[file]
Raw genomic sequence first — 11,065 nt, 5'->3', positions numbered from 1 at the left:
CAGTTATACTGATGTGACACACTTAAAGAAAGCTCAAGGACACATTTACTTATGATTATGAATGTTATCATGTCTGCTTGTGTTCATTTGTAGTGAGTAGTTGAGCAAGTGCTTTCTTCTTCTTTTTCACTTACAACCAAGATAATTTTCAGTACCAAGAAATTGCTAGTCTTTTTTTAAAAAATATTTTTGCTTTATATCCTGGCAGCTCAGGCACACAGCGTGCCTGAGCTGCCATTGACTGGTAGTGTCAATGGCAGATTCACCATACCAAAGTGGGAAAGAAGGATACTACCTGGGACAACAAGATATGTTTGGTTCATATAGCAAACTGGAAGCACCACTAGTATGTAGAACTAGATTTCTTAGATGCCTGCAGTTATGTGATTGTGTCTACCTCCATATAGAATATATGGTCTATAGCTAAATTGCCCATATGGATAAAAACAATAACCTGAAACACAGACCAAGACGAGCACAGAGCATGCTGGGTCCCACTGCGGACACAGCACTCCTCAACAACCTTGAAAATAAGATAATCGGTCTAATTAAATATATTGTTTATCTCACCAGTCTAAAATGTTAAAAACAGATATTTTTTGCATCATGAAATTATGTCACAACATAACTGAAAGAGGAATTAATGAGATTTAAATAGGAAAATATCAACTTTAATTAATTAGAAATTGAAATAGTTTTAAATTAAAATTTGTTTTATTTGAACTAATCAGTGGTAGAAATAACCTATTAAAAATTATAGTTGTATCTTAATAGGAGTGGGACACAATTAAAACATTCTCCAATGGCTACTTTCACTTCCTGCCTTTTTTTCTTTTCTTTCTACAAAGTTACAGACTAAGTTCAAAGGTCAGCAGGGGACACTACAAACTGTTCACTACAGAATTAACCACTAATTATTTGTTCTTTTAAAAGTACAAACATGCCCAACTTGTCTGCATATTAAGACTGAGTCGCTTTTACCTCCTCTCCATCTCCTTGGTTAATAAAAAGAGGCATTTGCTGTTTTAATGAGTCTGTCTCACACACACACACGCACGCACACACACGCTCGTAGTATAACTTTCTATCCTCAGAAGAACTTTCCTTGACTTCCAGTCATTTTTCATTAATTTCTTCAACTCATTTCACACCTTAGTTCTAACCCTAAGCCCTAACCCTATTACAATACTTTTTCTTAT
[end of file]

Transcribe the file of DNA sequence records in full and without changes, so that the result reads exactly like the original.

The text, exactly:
Raw genomic sequence first — 11,065 nt, 5'->3', positions numbered from 1 at the left:
CAGTTATACTGATGTGACACACTTAAAGAAAGCTCAAGGACACATTTACTTATGATTATGAATGTTATCATGTCTGCTTGTGTTCATTTGTAGTGAGTAGTTGAGCAAGTGCTTTCTTCTTCTTTTTCACTTACAACCAAGATAATTTTCAGTACCAAGAAATTGCTAGTCTTTTTTTAAAAAATATTTTTGCTTTATATCCTGGCAGCTCAGGCACACAGCGTGCCTGAGCTGCCATTGACTGGTAGTGTCAATGGCAGATTCACCATACCAAAGTGGGAAAGAAGGATACTACCTGGGACAACAAGATATGTTTGGTTCATATAGCAAACTGGAAGCACCACTAGTATGTAGAACTAGATTTCTTAGATGCCTGCAGTTATGTGATTGTGTCTACCTCCATATAGAATATATGGTCTATAGCTAAATTGCCCATATGGATAAAAACAATAACCTGAAACACAGACCAAGACGAGCACAGAGCATGCTGGGTCCCACTGCGGACACAGCACTCCTCAACAACCTTGAAAATAAGATAATCGGTCTAATTAAATATATTGTTTATCTCACCAGTCTAAAATGTTAAAAACAGATATTTTTTGCATCATGAAATTATGTCACAACATAACTGAAAGAGGAATTAATGAGATTTAAATAGGAAAATATCAACTTTAATTAATTAGAAATTGAAATAGTTTTAAATTAAAATTTGTTTTATTTGAACTAATCAGTGGTAGAAATAACCTATTAAAAATTATAGTTGTATCTTAATAGGAGTGGGACACAATTAAAACATTCTCCAATGGCTACTTTCACTTCCTGCCTTTTTTTCTTTTCTTTCTACAAAGTTACAGACTAAGTTCAAAGGTCAGCAGGGGACACTACAAACTGTTCACTACAGAATTAACCACTAATTATTTGTTCTTTTAAAAGTACAAACATGCCCAACTTGTCTGCATATTAAGACTGAGTCGCTTTTACCTCCTCTCCATCTCCTTGGTTAATAAAAAGAGGCATTTGCTGTTTTAATGAGTCTGTCTCACACACACACACGCACGCACACACACGCTCGTAGTATAACTTTCTATCCTCAGAAGAACTTTCCTTGACTTCCAGTCATTTTTCATTAATTTCTTCAACTCATTTCACACCTTAGTTCTAACCCTAAGCCCTAACCCTATTACAATACTTTTTCTTAT